Please use this identifier to cite or link to this item: http://hdl.handle.net/2381/42529
Title: Novel Magnetic Nanoparticles for Medical Applications
Authors: Dexter, Katie
Supervisors: Baker, Steve
Roy, Mervyn
Award date: 8-Jun-2018
Presented at: University of Leicester
Abstract: The main purpose of this work was to investigate methods of producing nanoparticles with higher magnetic moments and saturation magnetisations than in current commercially available (Fe-oxide) nanoparticles. Such nanoparticles could be used to realise novel treatment of cancer, magnetic nanoparticle hyperthermia (MNH). These particles can also be optimized for use as magnetic resonance imaging (MRI) contrast agents and in a novel imaging system called magnetic particle imaging (MPI). It is advantageous to use pure Fe as the nanoparticle material as it has a much higher magnetisation than Fe-oxide, so these nanoparticles should perform better in MNH. In medical applications however, pure Fe needs to be encapsulated in a biocompatible shell, so high-performance nanoparticles need to be produced as core-shell particles. Here, data is presented from Fe@Cu, Fe@Ag, Fe@Al, Fe@Mg core-shell nanoparticles, and a set of pure Fe nanoparticles. Transmission electron microscopy (TEM) images were utilised for obtaining detailed nanoparticle size and shape distributions, and, specifically, were also analysed using a novel parameter: the geometry factor. The geometry factor is the ratio of the true area of the nanoparticle (in 2-D), divided by its maximum possible area if it were scaled to a sphere: a less subjective manner to judge particle shape than by eye. Composition analysis was performed using energy dispersive x-rays (EDX). The magnetic nature of our nanoparticles was investigated through magnetometry. Measurement of the magnetisation (M-H curves) enabled the magnetic moments of the samples to be determined. Our best performing nanoparticles were pure Fe with a saturation magnetisation higher than that of bulk pure Fe (0.220 Am2/g) of 0.262 ± 0.026 Am2/g at 300 K. These nanoparticles were produced at room temperature (21 ± 2 oC), a mean diameter of ~18 nm, and a geometry factor of ~0.8, indicating they are likely to contain mostly cuboctahedral shapes.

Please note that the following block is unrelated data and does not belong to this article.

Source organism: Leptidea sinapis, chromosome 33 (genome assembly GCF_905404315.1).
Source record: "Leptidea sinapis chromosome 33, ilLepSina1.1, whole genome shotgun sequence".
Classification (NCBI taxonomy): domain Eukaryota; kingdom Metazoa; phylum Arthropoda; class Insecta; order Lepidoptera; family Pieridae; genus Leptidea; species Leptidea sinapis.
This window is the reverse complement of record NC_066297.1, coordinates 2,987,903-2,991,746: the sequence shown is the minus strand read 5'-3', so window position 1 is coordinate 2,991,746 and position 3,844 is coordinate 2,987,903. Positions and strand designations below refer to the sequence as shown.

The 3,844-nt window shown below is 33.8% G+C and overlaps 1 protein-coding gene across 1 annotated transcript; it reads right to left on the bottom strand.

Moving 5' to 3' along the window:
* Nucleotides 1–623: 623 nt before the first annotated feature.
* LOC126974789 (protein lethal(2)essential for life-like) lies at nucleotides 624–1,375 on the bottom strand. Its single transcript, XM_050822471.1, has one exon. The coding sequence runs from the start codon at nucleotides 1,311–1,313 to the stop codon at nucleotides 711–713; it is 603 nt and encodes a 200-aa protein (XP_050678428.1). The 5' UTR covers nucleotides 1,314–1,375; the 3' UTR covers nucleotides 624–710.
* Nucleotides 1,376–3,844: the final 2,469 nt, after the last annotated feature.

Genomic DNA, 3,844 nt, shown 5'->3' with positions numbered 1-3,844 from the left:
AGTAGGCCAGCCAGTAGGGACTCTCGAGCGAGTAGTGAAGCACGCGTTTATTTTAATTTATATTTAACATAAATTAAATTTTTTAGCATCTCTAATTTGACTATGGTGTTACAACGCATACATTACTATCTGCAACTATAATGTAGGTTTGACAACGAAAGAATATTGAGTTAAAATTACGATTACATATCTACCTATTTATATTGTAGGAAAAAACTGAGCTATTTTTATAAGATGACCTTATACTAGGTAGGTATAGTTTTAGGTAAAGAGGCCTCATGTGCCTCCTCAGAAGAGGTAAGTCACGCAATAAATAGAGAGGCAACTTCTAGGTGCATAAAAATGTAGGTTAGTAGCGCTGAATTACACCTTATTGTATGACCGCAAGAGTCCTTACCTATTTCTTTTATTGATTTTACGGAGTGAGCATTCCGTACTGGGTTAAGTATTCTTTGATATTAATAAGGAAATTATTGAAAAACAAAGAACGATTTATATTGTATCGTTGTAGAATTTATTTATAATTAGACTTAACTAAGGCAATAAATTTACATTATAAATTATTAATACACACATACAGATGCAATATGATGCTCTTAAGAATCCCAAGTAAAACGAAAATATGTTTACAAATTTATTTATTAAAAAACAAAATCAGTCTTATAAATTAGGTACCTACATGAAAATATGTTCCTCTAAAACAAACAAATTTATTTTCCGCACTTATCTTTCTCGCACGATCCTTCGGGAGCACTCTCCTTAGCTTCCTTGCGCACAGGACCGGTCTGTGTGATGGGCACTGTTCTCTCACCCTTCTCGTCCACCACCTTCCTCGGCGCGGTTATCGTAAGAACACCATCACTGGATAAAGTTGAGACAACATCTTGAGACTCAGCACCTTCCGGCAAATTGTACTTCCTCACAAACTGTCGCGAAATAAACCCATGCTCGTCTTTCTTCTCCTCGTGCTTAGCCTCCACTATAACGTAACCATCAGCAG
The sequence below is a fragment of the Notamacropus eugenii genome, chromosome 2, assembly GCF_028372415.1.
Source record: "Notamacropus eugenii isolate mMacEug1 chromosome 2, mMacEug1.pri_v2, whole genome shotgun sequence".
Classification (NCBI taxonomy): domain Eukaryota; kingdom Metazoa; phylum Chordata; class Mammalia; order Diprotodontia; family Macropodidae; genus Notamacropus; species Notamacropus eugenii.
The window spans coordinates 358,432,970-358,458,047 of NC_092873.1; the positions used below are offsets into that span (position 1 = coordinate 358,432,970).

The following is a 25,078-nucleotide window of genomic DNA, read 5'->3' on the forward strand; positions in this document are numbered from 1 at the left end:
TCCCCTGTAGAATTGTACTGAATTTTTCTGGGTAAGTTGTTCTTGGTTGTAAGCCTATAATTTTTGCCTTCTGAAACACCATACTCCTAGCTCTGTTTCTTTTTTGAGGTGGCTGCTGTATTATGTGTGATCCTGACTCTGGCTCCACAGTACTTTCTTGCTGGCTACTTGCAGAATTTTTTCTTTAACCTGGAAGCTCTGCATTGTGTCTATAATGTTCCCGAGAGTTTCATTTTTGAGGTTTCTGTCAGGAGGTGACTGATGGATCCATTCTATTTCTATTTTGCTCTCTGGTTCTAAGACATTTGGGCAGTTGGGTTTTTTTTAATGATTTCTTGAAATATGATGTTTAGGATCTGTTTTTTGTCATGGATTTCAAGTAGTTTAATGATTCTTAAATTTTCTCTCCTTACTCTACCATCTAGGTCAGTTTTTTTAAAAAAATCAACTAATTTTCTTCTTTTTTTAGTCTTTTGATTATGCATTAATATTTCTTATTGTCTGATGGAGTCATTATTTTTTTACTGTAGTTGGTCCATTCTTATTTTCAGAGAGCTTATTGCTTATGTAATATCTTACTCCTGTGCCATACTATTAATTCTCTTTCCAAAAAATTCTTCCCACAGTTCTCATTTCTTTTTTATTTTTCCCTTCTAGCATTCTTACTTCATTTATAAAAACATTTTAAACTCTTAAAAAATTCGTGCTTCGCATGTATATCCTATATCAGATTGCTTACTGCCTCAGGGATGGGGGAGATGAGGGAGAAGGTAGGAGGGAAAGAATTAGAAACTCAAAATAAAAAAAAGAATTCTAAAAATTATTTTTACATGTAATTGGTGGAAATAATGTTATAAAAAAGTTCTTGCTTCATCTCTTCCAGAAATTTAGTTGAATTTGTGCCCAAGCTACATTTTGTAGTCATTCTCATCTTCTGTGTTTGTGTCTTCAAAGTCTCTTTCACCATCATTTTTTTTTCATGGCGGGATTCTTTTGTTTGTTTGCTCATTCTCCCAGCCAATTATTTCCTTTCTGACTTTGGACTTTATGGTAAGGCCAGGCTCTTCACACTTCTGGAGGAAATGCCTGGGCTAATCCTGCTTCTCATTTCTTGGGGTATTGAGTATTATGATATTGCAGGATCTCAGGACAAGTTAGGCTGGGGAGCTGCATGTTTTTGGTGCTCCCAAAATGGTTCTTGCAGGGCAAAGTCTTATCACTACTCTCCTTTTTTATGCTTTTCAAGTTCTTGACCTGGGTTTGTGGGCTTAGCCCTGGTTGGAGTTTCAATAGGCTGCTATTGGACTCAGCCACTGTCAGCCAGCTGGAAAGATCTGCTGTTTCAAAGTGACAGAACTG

Links: http://hdl.handle.net/2381/42529
Type: Thesis
Level: Doctoral
Qualification: PhD
Rights: Copyright © the author. All rights reserved.
Appears in Collections:Leicester Theses
Theses, Dept. of Physics and Astronomy

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